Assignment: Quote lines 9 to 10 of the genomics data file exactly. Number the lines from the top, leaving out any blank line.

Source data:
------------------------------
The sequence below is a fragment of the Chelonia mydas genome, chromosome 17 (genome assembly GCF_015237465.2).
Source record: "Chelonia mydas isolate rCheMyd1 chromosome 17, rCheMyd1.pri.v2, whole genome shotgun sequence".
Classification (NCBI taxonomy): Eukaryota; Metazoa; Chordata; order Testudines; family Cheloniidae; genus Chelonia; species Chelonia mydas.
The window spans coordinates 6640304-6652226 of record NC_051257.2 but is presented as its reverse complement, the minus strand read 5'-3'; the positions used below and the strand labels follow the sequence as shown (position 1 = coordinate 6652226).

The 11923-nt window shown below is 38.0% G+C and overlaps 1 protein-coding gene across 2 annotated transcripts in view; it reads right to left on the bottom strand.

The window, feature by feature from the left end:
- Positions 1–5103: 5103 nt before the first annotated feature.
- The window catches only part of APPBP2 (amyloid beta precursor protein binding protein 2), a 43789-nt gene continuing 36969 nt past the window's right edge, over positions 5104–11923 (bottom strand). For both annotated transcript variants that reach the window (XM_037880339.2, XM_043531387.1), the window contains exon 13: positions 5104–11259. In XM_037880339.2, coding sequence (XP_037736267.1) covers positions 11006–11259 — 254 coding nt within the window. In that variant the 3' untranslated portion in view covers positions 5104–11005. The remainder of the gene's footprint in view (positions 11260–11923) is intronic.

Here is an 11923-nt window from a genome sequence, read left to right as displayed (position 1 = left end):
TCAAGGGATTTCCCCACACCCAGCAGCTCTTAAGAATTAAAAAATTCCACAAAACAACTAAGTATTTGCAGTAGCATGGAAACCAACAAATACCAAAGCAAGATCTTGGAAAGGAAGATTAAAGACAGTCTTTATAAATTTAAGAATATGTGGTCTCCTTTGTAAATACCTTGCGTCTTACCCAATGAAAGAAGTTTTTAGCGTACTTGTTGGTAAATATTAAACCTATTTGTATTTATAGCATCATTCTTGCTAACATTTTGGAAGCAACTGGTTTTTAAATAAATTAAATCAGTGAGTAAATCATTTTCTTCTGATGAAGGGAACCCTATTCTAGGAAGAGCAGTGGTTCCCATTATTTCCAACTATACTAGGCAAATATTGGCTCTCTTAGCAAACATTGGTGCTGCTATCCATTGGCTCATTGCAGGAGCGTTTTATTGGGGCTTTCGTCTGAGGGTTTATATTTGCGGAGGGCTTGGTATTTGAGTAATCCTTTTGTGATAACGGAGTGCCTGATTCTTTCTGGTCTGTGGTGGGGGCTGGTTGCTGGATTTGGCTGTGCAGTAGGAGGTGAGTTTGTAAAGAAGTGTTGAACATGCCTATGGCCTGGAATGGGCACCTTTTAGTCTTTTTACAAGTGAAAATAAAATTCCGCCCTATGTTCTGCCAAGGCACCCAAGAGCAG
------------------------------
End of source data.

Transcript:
Here is an 11923-nt window from a genome sequence, read left to right as displayed (position 1 = left end):
TCAAGGGATTTCCCCACACCCAGCAGCTCTTAAGAATTAAAAAATTCCACAAAACAACTAAGTATTTGCAGTAGCATGGAAACCAACAAATACCAAAGCAAGATCTTGGAAAGGAAGATTAAAGACAGTCTTTATAAATTTAAGAATATGTGGTCTCCTTTGTAAATACCTTGCGTCTTACCCAATGAAAGAAGTTTTTAGCGTACTTGTTGGTAAATATTAAACCTATTTGTATTTATAGCATCATTCTTGCTAACATTTTGGAAGCAACTGGTTTTTAAATAAATTAAATCAGTGAGTAAATCATTTTCTTCTGATGAAGGGAACCCTATTCTAGGAAGAGCAGTGGTTCCCATTATTTCCAACTATACTAGGCAAATATTGGCTCTCTTAGCAAACATTGGTGCTGCTATCCATTGGCTCATTGCAGGAGCGTTTTATTGGGGCTTTCGTCTGAGGGTTTATATTTGCGGAGGGCTTGGTATTTGAGTAATCCTTTTGTGATAACGGAGTGCCTGATTCTTTCTGGTCTGTGGTGGGGGCTGGTTGCTGGATTTGGCTGTGCAGTAGGAGGTGAGTTTGTAAAGAAGTGTTGAACATGCCTATGGCCTGGAATGGGCACCTTTTAGTCTTTTTACAAGTGAAAATAAAATTCCGCCCTATGTTCTGCCAAGGCACCCAAGAGCAG